[Standard 2—historical comprehension]

Hamilton openly declares his passionate support for the Constitution in the introduction to the Federalist Papers, stating "this is the safest course for your liberty, your dignity, and your happiness." Despite the publication of these essays in New York newspapers, New York was not among the first nine states to ratify the Constitution (approval from nine out of thirteen states was necessary for ratification to occur).

 

James Madison (1751–1836)
Unidentified Artist
Copy after John Vanderlyn (1775–1852)
Stipple engraving, circa 1833–1840
National Portrait Gallery. Smithsonian Institution
NPG 91.20

Alexander Hamilton (1755-1757–1804)
James Sharples (1751?–1811)
Pastel, circa 1796
National Portrait Gallery, Smithsonian Institution
NPG.70.55

  1. The Constitution was submitted to the thirteen states for ratification on September 28, 1787; by June 1788 the required two-thirds of states had ratified it. Ratification for many states, however, depended on the promised addition of a Bill of Rights (Amendments one through ten). Why was the Bill of Rights considered such an essential addition to the Constitution? Outline the basic rights guaranteed to citizens in each of the ten amendments that make up the Bill of Rights. How many amendments to the Constitution have been made in total since it was ratified?
    [Standard 3—historical analysis and interpretation]

American citizens were generally wary of a powerful central government that resembled in any way the monarchy of Great Britain. The Bill of Rights set limits on the powers of the federal government and guaranteed specific rights of American citizens.

First Amendment: freedom of religion, freedom of speech; freedom of the press; right of assembly; right to petition for redress of grievances
Second Amendment: right of citizens to keep and bear arms as necessary for the security of the state
Third Amendment: limitation of the quartering of soldiers in private homes during peace
Fourth Amendment: protection from unreasonable search and seizure of property; issuance of warrants limited to cases of probable cause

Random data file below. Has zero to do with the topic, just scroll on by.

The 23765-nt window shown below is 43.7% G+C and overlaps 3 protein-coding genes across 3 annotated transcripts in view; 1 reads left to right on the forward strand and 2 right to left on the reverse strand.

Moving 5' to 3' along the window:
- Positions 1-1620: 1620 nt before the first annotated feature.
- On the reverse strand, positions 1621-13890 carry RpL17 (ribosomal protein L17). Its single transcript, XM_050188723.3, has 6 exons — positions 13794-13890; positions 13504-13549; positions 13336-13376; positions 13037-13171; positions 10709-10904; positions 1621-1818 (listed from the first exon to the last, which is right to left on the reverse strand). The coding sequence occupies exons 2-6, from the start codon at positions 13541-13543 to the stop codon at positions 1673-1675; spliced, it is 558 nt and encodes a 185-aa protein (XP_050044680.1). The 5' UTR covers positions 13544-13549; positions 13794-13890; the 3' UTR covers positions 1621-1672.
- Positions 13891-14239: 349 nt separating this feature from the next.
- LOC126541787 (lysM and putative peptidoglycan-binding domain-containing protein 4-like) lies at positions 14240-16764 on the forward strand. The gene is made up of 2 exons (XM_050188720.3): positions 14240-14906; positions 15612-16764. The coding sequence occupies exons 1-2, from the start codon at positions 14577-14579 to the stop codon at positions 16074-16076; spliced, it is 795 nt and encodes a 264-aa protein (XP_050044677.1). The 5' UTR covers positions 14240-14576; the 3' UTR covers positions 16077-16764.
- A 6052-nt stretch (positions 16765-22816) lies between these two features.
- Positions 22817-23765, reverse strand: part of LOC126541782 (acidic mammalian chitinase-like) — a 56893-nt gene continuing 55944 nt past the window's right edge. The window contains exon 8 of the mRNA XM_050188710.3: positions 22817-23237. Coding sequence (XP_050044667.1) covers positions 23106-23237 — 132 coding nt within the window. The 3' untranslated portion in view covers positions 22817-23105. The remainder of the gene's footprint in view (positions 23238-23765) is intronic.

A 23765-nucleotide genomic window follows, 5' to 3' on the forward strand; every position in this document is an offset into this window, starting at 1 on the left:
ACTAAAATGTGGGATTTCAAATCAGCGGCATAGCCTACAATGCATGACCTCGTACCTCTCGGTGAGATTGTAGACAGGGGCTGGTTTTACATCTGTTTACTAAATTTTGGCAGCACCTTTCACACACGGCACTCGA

Fifth Amendment: requirement of grand jury indictment in prosecution of major crimes; prohibition of double jeopardy
Sixth Amendment: right to a speedy and public trial before an impartial jury with the assistance of counsel
Seventh Amendment: right to a jury trial
Eighth Amendment: prohibition of excessive bail and cruel or unusual punishment
Ninth Amendment: protection of citizen's rights not specifically included in the Constitution
Tenth Amendment: delegation of powers not assigned to the federal government to the states and their citizens

The Constitution has been amended twenty-seven times since ratification.

  1. Although the 1783 Treaty of Paris formally ended the war between the United States and Great Britain, relations between the two countries continued to be difficult. The fear of reentry into war compelled President Washington to send John Jay to Great Britain in 1794 to discuss American grievances. Jay successfully settled the disputes in Jay's Treaty, ratified in the U.S. Senate in 1795. Make a list of the American grievances addressed in Jay's Treaty and the agreements reached by the two parties. How was the treaty received at home in America?
    [Standard 5—historical issues-analysis and decision-making]

American grievances included England's refusal to evacuate frontier forts in the Northwest Territory; the seizing of American ships and sailors to fight in Britain's war against France; and discrimination against American commerce. England agreed to the following: evacuation of the Northwest Territory by June 1, 1796; compensation for the illegal seizure of American ships and sailors; and the granting of United States trading privileges in Great Britain. In addition, the treaty declared the Mississippi River open to both countries and provided for payment of American pre war debts to British merchants.

Although many historians agree that Jay negotiated a fair treaty that was quite favorable to the United States, Jay's Treaty was very controversial in America at the time. John Jay was burned in effigy by mobs of angry citizens, and the treaty was ratified by a very narrow margin in the Senate.